Release: September 2010

The artwork created for The Incident by Lasse Hoile



Now that you’ve listened to it, what songs on the album did you like the most?

  • “The Blind House” & “Circle of Manias” – In Absentia (#7), Deadwing (#8)
  • “Great Expectations”, “Kneel and Disconnect”, “Drawing the Line”, “Your Unpleasant Family”, “Time Flies”, “The Seance”, “I Drive the Hearse” & “Remember Me Lover” – Stupid Dream (#5), Lightbulb Sun (#6)
  • “The Incident”, “Octane Twisted” & “Bonnie the Cat” – Signify (#4), In Absentia (#7), Fear of a Blank Planet (#9)
  • “Way Out of Here” – In Absentia (#7)
  • “Sleep Together” – Up The Downstair (#2), Signify (#4), Deadwing (#8)

Additional Releases

Over the years, Steven Wilson has delegated some of his greatest tracks to b-side status, just because they didn’t “fit in”. As a result, there are many more releases outside of the main 10 studio albums that are just as strong and interesting!

SW: “I think it’s very interesting to draw analogies with cinema. I’ve heard directors talking about movies they’ve made, and they say, ‘This scene we shot was my favorite scene in the movie, but when we came to edit the movie, it just didn’t fit, so we had to take it out.’ I think that’s the case sometimes with music tracks–you can be really proud of them, but sometimes they break the momentum of an album.”

Obviously, there’s lots more Porcupine Tree to digest, including many fantastic live albums, so I’m going to break down all of the major additional releases in a similar, although more streamlined fashion to the studio material. Just scroll through the list of releases and see if they appeal to you! They are organized in what I called “packages”, releases that are somehow tied together, whether it be live albums featuring certain tracks or were just released in the same time period. Each package will “round” out an era of the band you have listened to with material that I consider to be essential. I have organized them from most accessible to least accessible. Of course, you can still listen in any order you wish.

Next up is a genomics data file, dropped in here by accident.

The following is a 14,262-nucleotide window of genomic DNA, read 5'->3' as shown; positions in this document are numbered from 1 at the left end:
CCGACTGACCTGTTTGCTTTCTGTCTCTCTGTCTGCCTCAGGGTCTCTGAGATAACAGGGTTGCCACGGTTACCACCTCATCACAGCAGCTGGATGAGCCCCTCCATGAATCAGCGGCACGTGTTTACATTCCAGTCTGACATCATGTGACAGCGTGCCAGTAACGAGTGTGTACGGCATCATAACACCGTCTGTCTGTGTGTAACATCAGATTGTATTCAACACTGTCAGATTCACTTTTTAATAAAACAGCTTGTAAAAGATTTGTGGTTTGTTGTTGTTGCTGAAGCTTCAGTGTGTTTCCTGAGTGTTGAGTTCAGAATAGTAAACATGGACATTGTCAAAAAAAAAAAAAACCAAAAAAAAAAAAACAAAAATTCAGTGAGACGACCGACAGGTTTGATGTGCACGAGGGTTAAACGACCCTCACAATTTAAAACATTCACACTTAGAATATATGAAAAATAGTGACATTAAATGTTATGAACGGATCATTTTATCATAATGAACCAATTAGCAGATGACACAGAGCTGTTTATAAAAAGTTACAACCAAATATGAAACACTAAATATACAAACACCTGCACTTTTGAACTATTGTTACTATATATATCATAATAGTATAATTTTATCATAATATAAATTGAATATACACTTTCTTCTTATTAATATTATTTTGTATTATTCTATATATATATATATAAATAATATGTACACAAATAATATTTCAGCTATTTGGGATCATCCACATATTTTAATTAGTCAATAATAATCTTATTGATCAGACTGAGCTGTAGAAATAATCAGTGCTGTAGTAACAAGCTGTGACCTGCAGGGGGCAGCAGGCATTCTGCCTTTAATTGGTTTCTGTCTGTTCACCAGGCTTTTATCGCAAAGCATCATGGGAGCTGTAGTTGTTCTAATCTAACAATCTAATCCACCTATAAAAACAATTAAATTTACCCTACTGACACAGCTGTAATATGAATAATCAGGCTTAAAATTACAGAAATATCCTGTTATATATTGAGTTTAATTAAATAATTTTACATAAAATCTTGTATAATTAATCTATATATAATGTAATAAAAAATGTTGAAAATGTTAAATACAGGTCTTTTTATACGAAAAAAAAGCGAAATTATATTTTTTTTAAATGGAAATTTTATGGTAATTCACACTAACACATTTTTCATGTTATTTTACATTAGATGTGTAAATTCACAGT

Package #1 (2001–2005):


Summary: A collection of songs left off Stupid Dream and Lightbulb Sun, Recordings is anything but a hastily thrown together pool of outtakes. Some of the greatest songs Steven Wilson has ever written are in this compilation and, in my opinion, this is just as essential as the studio albums.

Release: May 2001

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Summary: This download only EP contains additional material from the In Absentia sessions, including favourites from the band.

Release: July 2003

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The artwork created for Futile by Lasse Hoile



Summary: A single taken from Deadwing, Lazarus features two other incredible tracks that were left off the album but frequently played live.

Release: March 2005

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Arriving Somewhere…